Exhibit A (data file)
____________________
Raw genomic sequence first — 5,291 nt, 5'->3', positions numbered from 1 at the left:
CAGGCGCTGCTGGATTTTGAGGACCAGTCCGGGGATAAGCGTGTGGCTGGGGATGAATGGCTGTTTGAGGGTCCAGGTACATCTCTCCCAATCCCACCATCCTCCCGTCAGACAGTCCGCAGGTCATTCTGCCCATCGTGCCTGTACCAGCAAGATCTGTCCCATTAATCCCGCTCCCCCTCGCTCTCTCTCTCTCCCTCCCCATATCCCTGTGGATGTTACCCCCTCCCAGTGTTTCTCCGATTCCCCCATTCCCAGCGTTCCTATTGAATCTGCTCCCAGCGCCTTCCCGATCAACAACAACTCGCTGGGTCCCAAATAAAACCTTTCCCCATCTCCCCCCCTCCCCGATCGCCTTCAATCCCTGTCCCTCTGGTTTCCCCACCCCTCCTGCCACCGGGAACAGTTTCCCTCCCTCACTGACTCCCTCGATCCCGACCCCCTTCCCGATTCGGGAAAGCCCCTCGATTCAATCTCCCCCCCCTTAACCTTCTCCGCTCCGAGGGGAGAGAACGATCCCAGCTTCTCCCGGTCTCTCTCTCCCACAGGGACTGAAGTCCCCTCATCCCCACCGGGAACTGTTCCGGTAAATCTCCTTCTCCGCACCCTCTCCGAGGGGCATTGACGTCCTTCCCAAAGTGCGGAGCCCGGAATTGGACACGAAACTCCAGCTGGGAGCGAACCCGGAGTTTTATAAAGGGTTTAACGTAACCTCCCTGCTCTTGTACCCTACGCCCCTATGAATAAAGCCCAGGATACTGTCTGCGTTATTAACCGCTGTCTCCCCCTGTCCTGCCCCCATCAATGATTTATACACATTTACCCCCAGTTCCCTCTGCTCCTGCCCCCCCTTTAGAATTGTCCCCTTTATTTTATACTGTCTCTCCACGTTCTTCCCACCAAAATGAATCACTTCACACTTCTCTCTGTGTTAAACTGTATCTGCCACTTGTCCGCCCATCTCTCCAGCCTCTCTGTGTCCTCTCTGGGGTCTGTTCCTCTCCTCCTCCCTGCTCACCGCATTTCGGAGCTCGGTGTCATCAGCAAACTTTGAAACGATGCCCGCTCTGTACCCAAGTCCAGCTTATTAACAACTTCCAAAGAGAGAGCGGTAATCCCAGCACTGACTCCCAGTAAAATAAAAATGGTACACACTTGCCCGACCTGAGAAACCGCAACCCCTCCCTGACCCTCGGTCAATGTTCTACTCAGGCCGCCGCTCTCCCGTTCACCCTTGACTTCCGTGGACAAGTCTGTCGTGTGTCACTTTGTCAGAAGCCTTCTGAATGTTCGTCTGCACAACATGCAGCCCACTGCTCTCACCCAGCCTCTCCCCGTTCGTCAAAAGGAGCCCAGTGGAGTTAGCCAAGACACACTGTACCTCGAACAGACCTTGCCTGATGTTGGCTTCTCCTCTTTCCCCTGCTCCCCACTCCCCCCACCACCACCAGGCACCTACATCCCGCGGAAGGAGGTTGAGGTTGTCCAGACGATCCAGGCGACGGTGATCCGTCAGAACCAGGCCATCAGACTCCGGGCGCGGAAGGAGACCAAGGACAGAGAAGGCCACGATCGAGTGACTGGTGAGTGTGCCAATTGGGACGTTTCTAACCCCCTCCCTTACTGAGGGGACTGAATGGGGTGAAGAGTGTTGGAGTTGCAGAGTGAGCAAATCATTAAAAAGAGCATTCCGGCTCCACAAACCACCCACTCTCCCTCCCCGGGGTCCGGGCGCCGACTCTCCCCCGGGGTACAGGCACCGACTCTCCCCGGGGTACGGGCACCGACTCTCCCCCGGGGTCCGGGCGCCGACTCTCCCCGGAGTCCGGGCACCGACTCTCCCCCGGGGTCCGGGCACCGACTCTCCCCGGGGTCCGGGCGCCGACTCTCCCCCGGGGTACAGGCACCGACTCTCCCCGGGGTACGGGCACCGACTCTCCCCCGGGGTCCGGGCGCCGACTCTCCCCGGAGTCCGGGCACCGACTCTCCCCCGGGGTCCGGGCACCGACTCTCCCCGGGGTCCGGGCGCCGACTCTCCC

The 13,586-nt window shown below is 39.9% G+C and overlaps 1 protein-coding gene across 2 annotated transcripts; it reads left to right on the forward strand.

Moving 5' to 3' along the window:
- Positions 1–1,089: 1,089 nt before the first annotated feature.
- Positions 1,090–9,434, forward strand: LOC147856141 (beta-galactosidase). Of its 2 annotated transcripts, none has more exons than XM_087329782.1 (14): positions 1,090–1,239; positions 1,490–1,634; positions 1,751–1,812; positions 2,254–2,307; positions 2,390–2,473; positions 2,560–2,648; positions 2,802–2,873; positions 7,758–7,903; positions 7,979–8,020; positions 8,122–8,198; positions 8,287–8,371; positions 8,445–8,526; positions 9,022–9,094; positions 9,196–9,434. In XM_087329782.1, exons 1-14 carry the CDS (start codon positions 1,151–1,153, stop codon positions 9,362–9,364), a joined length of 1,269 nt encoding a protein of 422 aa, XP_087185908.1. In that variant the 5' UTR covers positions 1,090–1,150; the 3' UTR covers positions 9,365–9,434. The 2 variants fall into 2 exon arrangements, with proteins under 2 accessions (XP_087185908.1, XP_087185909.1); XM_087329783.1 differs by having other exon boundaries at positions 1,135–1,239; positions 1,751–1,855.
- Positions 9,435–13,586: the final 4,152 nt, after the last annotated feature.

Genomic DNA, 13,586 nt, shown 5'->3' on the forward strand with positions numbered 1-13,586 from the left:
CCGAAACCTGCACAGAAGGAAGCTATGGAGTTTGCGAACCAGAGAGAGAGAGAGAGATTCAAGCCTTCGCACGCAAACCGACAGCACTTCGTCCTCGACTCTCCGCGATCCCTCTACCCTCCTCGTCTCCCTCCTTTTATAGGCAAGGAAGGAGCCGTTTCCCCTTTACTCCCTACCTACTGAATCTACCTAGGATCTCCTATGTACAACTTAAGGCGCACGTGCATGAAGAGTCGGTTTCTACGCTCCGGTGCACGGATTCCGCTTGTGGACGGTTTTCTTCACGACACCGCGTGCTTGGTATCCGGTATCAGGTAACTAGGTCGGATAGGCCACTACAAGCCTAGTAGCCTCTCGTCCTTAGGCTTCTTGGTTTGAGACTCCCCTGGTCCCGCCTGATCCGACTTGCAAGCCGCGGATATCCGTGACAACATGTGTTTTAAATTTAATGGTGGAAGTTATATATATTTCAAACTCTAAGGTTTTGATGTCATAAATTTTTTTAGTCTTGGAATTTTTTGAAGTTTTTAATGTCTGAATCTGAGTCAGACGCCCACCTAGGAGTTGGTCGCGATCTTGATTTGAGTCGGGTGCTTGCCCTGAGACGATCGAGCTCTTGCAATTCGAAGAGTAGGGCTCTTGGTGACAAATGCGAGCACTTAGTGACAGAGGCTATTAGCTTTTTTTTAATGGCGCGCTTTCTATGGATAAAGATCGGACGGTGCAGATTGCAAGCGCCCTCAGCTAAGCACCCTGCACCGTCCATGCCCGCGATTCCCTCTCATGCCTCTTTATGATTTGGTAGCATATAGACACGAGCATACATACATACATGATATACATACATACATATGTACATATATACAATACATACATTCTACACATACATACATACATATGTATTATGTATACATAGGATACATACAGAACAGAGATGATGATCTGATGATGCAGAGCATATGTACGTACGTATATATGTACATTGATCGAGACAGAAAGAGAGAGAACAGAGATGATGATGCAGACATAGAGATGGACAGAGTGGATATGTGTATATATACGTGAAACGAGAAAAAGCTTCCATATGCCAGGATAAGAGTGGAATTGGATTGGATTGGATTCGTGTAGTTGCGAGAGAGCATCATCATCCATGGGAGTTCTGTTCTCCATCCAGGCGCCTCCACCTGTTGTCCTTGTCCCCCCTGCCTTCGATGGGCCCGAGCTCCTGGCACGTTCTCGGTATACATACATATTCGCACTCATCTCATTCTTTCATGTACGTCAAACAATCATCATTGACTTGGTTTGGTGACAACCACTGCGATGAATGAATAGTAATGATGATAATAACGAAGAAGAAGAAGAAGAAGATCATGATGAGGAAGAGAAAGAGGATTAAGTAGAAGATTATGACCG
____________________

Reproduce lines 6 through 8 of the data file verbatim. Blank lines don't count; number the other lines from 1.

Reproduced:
- Positions 1,090–9,434, forward strand: LOC147856141 (beta-galactosidase). Of its 2 annotated transcripts, none has more exons than XM_087329782.1 (14): positions 1,090–1,239; positions 1,490–1,634; positions 1,751–1,812; positions 2,254–2,307; positions 2,390–2,473; positions 2,560–2,648; positions 2,802–2,873; positions 7,758–7,903; positions 7,979–8,020; positions 8,122–8,198; positions 8,287–8,371; positions 8,445–8,526; positions 9,022–9,094; positions 9,196–9,434. In XM_087329782.1, exons 1-14 carry the CDS (start codon positions 1,151–1,153, stop codon positions 9,362–9,364), a joined length of 1,269 nt encoding a protein of 422 aa, XP_087185908.1. In that variant the 5' UTR covers positions 1,090–1,150; the 3' UTR covers positions 9,365–9,434. The 2 variants fall into 2 exon arrangements, with proteins under 2 accessions (XP_087185908.1, XP_087185909.1); XM_087329783.1 differs by having other exon boundaries at positions 1,135–1,239; positions 1,751–1,855.
- Positions 9,435–13,586: the final 4,152 nt, after the last annotated feature.

Genomic DNA, 13,586 nt, shown 5'->3' on the forward strand with positions numbered 1-13,586 from the left: